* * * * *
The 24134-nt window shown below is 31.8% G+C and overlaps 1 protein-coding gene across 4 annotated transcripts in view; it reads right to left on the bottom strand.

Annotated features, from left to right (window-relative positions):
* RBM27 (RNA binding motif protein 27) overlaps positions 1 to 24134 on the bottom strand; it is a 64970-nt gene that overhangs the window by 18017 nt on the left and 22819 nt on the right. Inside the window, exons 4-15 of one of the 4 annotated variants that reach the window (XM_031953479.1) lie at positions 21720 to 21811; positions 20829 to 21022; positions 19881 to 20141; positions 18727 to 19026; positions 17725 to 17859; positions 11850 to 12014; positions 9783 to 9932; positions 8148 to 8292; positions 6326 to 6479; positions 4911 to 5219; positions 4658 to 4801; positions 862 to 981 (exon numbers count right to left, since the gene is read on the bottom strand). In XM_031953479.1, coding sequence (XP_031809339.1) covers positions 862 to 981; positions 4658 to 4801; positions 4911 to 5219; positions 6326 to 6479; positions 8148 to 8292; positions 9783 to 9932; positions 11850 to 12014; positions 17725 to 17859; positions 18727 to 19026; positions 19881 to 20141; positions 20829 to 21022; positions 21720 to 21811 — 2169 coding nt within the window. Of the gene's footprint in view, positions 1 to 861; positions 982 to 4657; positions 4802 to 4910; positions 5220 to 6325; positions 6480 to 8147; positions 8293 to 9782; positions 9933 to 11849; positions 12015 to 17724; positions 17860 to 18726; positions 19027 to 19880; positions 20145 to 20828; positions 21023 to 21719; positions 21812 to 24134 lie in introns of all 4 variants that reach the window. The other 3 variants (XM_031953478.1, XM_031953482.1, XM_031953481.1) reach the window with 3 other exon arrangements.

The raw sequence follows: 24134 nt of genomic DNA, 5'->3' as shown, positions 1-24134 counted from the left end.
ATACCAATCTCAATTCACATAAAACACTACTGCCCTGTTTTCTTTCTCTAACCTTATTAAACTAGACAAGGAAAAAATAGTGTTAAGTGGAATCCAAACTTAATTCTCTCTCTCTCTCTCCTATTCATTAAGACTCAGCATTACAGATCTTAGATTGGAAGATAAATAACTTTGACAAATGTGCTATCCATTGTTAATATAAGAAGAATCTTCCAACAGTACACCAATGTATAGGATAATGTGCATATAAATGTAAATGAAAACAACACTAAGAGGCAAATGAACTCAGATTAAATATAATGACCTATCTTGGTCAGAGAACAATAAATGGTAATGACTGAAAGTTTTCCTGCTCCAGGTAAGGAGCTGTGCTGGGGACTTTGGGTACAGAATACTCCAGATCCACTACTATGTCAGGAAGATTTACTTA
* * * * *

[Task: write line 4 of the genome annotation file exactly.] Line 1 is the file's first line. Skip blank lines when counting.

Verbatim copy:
The raw sequence follows: 24134 nt of genomic DNA, 5'->3' as shown, positions 1-24134 counted from the left end.